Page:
From The New York Times Bits blog:
In the dispute between Amazon and Hachette, neither side is blinking.
Amazon has been discouraging sales of books published by Hachette in an effort to make the publisher come to terms on a new contract for e-books. The confrontation has dominated publishing and bookselling circles. Amazon has been heavily criticized for using writers as pawns, although it also has its defenders.
. . . .
Many Hachette authors have weighed in. James Patterson was vehement in his criticism of Amazon, which he repeated at the booksellers’ convention in New York this week.
But there was one voice that was notably absent: that of Malcolm Gladwell, author of “David and Goliath: Underdogs, Misfits and the Art of Battling Giants,” “The Tipping Point: How Little Things Can Make a Big Difference” and other extremely popular social science books. Amazon has trimmed or eliminated the discount on most of his books or added weeks to the shipping time, or both.
. . . .
Mr. Gladwell did not quite say he felt betrayed by Amazon, but said he was “surprised and puzzled” by its actions.
Here’s a lightly edited account of the conversation:Q.
You’ve been silent since this story broke.A.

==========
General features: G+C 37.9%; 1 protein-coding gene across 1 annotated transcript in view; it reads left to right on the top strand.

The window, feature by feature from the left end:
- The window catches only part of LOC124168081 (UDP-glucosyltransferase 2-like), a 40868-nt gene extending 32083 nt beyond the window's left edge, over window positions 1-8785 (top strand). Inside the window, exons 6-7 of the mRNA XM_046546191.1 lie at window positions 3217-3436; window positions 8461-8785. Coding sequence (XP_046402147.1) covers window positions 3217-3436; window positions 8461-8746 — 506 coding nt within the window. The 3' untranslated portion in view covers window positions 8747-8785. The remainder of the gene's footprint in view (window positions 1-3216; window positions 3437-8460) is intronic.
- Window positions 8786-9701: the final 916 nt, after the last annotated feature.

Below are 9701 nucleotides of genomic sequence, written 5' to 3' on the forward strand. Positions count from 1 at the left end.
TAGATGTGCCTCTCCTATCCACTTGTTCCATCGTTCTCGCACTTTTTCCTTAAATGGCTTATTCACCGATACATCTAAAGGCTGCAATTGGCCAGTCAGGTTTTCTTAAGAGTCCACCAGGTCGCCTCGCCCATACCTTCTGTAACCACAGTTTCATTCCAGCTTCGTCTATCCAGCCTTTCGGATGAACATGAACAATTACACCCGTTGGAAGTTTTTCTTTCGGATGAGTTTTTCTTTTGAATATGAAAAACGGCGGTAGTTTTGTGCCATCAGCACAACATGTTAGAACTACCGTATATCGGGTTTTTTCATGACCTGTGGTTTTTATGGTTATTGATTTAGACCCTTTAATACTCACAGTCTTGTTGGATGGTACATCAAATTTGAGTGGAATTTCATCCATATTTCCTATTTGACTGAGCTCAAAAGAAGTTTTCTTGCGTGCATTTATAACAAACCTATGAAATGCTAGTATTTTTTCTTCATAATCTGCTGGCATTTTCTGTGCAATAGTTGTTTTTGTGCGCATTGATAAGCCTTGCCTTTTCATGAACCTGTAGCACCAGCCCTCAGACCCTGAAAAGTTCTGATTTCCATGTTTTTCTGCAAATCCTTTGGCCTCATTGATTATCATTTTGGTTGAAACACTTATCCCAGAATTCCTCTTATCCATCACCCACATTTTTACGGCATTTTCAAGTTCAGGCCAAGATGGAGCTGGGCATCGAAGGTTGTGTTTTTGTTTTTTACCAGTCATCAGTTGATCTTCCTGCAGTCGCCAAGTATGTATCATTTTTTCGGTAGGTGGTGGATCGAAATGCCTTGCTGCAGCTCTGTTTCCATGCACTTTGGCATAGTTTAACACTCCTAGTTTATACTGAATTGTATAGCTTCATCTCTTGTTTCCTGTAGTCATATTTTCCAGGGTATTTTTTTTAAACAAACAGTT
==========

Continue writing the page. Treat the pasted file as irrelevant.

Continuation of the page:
I was initially asked by Hachette to give them some time to negotiate. It’s easier when things are not being hashed out in the press. But several weeks have passed, so maybe it is appropriate for me to say something.Q.
Let’s hear it.A.
It’s sort of heartbreaking when your partner turns on you. Over the past 15 years, I have sold millions of dollars’ worth of books on Amazon, which means I have made millions of dollars for Amazon. I would have thought I was one of their best assets. I thought we were partners in a business that has done well. This seems an odd way to treat someone who has made you millions of dollars.Q.
What is happening to your sales?A.
They have been profoundly affected. Where Amazon used to sell two copies, now it sells one. It’s a pretty big decline.
Link to the rest at The New York Times and thanks to Meryl for the tip.
PG would note that if Gladwell really wanted to partner with Amazon, he’d use KDP to self-publish his books. Among other things, self-publishing would allow him to know exactly how many books he’s selling on Amazon instead of relying on Hachette to pass on whatever information it wants him to have about his sales.
Perhaps PG is in a particularly cynical mood today, but he wonders if Gladwell is in the company of other bestselling authors in receiving an advance so large that his books are never expected to earn out. If that is the case, it doesn’t make any financial difference to him how many of his books Amazon sells.